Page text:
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Atrocity Prevention Challenge: Tips For Ideas

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As our efforts continue in the Atrocity Prevention Challenge Ideas phase, we thought we'd offer some pointers. After all, with such a pressing topic and so many directions in which to head with our new ideas, where and how do we get started? Enter Challenge Themes: a handy tool we use on every challenge to guide and focus our Ideas phase.

At their core, Themes represent specific areas of opportunity for our ideas – ones that have been identified through conversations with USAID and Humanity United, as well as through the common topics and trends our community surfaced during Inspiration.

You'll find the Atrocity Prevention Themes at the top of the Ideas phase page and if you click on each one, you'll see a list of questions to help spark your fresh, creative and entrepreneurial thinking for this challenge.

Here's a quick Themes rundown to get your Ideas energy flowing:

Applying Technology


Technology can enable and enhance how humans exchange information. In remote areas it is often hard to use a high tech solution – so tapping into technologies that are already used can be powerful. Often these technologies can be hooked into more advanced systems for global communication with a little innovation.

  • How might we leverage available technologies such as radio & mobile (zip dialing, text messaging, video, panic buttons) to report, learn about and prevent violence?

  • Could advanced technologies such as satellites, mesh networks, unmanned aerial vehicles or solar power be adapted to help?

  • How might we connect and confirm seemingly-isolated violent acts into larger patterns (algorithms, social media and search trends, expert analysis, crowd prediction markets)?

  • What approaches are brand new and which have been prototyped before? What can we learn from existing attempts?

  • How might we help without unwittingly aiding attackers with information (providing anonymity, time delays, private vs. public access)?


Signaling Danger


People have traditionally used a variety of simple means to signal and spread messages: chain letters, carrier pigeons, fire, smoke signals, sky lanterns, kites and flags.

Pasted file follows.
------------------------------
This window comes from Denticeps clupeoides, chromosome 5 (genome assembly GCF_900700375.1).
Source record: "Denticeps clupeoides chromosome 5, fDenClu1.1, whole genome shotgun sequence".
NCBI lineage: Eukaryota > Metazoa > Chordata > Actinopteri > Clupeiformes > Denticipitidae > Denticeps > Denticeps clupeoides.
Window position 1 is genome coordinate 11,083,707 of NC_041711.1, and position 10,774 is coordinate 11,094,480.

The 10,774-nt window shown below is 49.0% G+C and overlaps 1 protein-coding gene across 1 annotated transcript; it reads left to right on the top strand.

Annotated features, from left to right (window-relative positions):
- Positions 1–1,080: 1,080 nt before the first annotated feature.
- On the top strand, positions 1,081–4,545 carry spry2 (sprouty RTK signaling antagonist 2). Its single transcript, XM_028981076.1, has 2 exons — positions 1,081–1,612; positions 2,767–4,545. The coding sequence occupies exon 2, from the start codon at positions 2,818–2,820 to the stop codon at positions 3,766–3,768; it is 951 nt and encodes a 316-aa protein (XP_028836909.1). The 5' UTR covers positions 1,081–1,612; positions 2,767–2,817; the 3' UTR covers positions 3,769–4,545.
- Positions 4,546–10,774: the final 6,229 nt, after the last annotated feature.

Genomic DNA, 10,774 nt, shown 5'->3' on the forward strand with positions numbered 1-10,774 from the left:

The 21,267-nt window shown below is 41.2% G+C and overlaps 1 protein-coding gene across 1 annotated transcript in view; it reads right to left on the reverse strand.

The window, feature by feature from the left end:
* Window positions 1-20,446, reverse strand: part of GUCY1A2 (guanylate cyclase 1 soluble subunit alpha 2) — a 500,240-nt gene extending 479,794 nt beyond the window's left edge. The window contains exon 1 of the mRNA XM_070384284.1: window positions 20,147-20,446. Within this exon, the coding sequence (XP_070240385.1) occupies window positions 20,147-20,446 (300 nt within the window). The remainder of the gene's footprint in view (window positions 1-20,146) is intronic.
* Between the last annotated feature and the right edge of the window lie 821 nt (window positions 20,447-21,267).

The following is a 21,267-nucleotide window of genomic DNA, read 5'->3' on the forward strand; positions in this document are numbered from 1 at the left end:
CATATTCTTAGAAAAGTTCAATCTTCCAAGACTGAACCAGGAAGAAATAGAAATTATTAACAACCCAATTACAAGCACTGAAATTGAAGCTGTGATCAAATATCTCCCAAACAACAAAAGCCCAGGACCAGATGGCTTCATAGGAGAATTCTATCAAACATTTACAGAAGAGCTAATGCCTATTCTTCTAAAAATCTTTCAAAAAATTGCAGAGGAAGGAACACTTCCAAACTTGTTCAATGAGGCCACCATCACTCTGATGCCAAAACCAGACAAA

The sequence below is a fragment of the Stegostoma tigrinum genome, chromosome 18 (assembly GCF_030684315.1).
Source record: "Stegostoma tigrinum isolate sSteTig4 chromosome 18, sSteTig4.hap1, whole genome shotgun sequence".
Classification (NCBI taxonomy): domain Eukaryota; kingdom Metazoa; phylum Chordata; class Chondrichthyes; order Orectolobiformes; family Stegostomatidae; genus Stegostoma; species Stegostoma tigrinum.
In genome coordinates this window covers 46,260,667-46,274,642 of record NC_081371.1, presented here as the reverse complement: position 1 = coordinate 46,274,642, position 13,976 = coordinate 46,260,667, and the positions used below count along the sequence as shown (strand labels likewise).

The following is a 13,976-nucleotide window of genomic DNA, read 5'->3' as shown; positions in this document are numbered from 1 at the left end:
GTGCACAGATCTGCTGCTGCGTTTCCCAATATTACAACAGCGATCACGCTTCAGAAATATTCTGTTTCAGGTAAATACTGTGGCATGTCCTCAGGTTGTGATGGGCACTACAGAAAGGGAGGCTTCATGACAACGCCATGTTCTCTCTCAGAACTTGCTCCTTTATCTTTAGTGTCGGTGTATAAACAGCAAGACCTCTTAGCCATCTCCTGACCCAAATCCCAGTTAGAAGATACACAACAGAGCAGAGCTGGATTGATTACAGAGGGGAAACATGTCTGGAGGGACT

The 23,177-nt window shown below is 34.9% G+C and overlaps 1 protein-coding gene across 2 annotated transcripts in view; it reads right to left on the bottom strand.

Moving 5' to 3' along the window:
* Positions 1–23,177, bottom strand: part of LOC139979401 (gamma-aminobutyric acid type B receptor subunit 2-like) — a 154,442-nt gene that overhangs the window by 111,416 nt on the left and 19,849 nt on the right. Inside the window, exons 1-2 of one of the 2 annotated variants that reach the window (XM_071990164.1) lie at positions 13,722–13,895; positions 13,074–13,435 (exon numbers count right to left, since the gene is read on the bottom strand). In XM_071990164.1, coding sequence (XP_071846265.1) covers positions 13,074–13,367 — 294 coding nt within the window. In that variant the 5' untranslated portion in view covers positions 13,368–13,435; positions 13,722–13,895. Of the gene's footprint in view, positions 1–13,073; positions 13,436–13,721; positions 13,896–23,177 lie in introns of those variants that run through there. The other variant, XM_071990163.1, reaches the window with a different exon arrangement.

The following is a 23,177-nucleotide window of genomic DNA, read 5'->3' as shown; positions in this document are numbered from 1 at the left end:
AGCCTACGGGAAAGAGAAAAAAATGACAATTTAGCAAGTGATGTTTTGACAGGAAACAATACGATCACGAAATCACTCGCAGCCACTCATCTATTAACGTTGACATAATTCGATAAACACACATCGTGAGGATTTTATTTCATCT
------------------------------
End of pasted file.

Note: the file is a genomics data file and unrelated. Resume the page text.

• How might we use or augment these methods that have worked for years to spread secure information to prevent atrocities?

  • How might we use low-cost warning signs to inform and alert others of violence? Are there ways to connect low-tech with hi-tech (e.g. using satellite imagery used to detect these alerts, or adding a video camera to a weather balloon)?

  • How might we use symbols to communicate across languages and cultures?

Hubs, Connectors and Networks

From traveling salesmen to nomadic tribes to the town market, people naturally share information. Using hubs, connectors and networks can transform the way information spreads.

  • How might we leverage gathering spaces to collect and disseminate information without putting those sharing it at risk?

  • How might we encourage and motivate people to share information they might overhear about violence or planned violence?

  • How might we activate natural connectors (traveling sales/service/trades people, diaspora communities, local influencers and leaders), infrastructure (rivers, coca-cola supply chain) and networks?

  • How might we balance the use of insiders and outsiders to help critical safety information flow best?

Creating Clarity

Making it visual – whether through maps, videos, photos, or drawings or infographics – often makes things more tangible for people. Beyond visuals, effective storytelling may help create awareness by making the intangible clear.

  • How might we create awareness of whether violent incidents are getting closer to your community?

  • How might we use location-enabled devices to report and map violence?

  • How might we create stories or enable others to use effective storytelling to help create awareness by making the intangible clear?

  • How might we help people identify themselves as victims and create awareness of a global community that cares?

Enabling Action

Fear of danger or punishment, anger and other emotions can get in the way of sharing information to prevent violence. What new tools, campaigns or resources can we create to increase awareness of the ways to help?

  • How might we decrease conflict by emphasising commonalities, shared humanity and building positive interaction?

  • How can we make it really easy for people to help?

  • What channels of popular culture such as tv, radio, sports or music might be leveraged to spark action?

  • How might we support potential victims to share information and let them know there are others who can step in and help them?

  • How might we turn potential perpetrators into allies by making them think twice before taking a violent action?

    What new ideas will these Themes spark for you? Share them with us!

Finally, one more tip, consider hosting a challenge OpenSTORM using our Brainstorm in a Box toolkit.
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